Have more debt than you can handle? Maybe you’re balancing a combination of a mortgage, auto loan, student loan or credit card debt and no matter how much you budget, there’s not enough funds to go around.

You’re not alone. The average American family holds an average of $8,377 in credit card debt alone. Combine other long-term debt and costly monthly expenditures and even decent incomes can be stretched way too thin.

So what would happen if you were to stop paying some of your debts? Is your life over? Do you go to jail? Does your credit score merely take a hit? Let’s dig deeper into various scenarios, potential consequences and what the options are for how to get out of debt.

Consequences to Not Paying Debt

The consequences of unpaid debt differ depending on the type of debt it is that you’re not paying. Let’s look at a few different scenarios:

MortgageIf you stop paying your mortgage, your house will eventually be foreclosed on and you’ll be left homeless.

Auto Loan – If you don’t pay your auto loan, your car will be repossessed leaving you stranded.

Federal Student LoanA variety of things could happen if you don’t pay your federal student loan, such as wage garnishment, withholding of your federal tax refund or additional collection costs added to your debt total.

Private Student Loan – Private loans vary depending on the terms of the loan. A missed payment might be allowed in the loan contract, but if you stop paying the loan entirely, your lender could sue you, and if successful, garnish your wages.

Credit Card Debt – The longer you forego credit card payments, the worse the consequences become. According to CNBC, after you’re 30 days late on a payment, a creditor might contact you. You shouldn’t ignore this communication; it’ll only worsen things. Remember, creditors, as robotic and unsympathetic as they may seem, are humans and are more likely to be understanding of your situation.

After 60 days, your interest rates will probably increase to the penalty stated in your contract and you’ll be charged a late fee. After three months of not paying your debt, your account will be shut down and your debt sold to a collection agency. Depending on your state, you can be sued or a lien could be placed on your bank account.

Not paying any kind of debt will obviously severely damage your credit score and follow you for years. It could also hurt your ability to get certain jobs. Whereas paying off credit card debt can be one of the best decisions of your life. I should know.

Any co-borrower on your loan will also land in hot water — so regardless of what you choose, be aware that your decision also impacts them. However, in no scenario will you be sent to jail for not paying your debts, so you’d have that going for you, at least.

Options for Dealing with Debt

Nothing positive happens from ignoring debt. Before you decide how to handle the debts that can’t fit into your budget, prioritize the most important loans and keep paying those. Make sure to regularly monitor your credit report to see which of your debts are being reported and to whom.

Taking a Proactive Stance

When you realize you can no longer make your payments, proactivity is your best chance at reducing negative consequences.

For credit card debt, reaching out before you miss your payment could afford you a one-month grace period or require you to only pay interest for the month. If you’re carrying multiple credit card debts, you can ask your creditor about consolidating your debts into one card and interest rate.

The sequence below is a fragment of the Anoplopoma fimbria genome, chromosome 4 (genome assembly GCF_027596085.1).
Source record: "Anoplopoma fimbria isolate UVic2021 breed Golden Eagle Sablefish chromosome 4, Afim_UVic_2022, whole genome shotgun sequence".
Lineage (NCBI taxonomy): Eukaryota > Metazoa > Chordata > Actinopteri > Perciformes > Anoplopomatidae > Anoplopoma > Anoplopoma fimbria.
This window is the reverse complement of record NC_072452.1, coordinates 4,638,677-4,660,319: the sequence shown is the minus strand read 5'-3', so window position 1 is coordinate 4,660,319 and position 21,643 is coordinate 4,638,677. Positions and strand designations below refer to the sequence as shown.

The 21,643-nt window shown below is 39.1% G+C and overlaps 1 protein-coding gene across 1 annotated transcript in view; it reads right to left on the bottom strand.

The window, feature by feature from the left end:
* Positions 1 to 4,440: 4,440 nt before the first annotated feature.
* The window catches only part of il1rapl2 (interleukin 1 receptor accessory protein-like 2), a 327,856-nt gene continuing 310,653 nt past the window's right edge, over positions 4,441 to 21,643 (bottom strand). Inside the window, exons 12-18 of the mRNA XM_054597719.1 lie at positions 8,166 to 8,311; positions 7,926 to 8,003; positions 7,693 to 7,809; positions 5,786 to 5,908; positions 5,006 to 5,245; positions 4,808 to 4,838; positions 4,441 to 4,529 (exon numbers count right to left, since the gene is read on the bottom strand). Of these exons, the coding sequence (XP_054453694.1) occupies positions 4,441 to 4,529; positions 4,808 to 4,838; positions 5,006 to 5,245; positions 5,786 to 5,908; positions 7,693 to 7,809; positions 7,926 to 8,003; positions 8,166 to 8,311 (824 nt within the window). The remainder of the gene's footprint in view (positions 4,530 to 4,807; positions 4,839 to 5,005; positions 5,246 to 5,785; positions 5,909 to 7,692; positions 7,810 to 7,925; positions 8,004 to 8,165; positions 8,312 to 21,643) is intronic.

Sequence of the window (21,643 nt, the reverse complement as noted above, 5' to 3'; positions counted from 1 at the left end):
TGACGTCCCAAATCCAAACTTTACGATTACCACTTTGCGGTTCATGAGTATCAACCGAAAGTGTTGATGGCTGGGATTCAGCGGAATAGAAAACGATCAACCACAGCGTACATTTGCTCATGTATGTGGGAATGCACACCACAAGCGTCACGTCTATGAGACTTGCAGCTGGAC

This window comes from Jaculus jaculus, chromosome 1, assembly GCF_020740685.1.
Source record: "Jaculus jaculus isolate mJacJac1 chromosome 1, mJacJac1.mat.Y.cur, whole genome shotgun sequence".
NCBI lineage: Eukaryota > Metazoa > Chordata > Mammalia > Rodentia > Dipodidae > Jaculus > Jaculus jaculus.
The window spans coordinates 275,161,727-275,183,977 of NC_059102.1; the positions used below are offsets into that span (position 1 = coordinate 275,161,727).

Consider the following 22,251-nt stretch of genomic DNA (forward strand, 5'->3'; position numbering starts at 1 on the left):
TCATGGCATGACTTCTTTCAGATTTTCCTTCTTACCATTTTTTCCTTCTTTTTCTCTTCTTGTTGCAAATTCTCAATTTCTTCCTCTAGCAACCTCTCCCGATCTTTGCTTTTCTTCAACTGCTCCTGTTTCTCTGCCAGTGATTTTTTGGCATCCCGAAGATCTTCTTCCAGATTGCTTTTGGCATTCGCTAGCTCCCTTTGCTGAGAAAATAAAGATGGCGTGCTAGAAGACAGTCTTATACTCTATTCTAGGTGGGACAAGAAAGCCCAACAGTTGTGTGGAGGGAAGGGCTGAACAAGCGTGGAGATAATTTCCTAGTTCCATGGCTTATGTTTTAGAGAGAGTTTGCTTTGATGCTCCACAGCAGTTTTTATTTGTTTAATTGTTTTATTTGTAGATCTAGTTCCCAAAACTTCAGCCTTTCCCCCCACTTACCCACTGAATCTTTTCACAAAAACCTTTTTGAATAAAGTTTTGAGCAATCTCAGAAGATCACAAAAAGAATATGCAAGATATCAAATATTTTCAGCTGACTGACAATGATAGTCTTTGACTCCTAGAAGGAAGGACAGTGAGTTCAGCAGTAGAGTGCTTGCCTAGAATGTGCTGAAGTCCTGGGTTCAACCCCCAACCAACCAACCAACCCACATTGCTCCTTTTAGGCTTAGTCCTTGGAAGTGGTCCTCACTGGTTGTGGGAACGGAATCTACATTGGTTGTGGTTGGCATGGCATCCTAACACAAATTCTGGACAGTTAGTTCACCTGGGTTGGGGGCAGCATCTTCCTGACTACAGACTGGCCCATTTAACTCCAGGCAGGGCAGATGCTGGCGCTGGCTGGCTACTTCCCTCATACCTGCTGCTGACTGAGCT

If your student loan payment is more than 10 percent of your monthly income, you can also restructure your payment plan at StudentLoans.gov.

For a mortgage issues, you might be able to refinance, get a forbearance, short-sell your home or work out an alternative repayment plan.

Unless you desperately need a car for work and general life needs, you could sell the car yourself and take out a personal loan to cover the difference you owe. This of course doesn’t solve your troubles but it does keep your credit score from being gouged (for the moment) like it would be if you turned your car over to the bank or to the dealer.

Next Steps

If you’re still struggling to find a way to make headway on your debts after reaching out and being given grace periods, your options are likely limited to either debt settlement or bankruptcy. Both options definitely hurt your credit score but they present a chance to get back to square one and get your financial life (and mental stress) in check.

The debt settlement process includes working with a company that negotiates with your creditors on your behalf to reduce your overall debt sum. However, it’s important to note that debt settlement usually only works with unsecured debt, like credit cards. You can get a quick understanding of the general debt settlement process by looking at reading FAQs on how Freedom Debt Relief works as most reputable debt settlement companies operate similarly.

Bankruptcy options are will include Chapter 7 and Chapter 13. The main differences between the two are that Chapter 7 can wipe out all your (unsecured) debts as long as you don’t have too much income while Chapter 13 allows debtors to keep their assets (house, car, etc.) as long as they follow a court-ordered repayment plan based on income, expenses and debt types.

While certainly not an exhausting guide on what happens if you don’t pay your debts, hopefully the above information persuades you to face your debt. Nothing good comes from waiting. Make a plan and take back control of your life!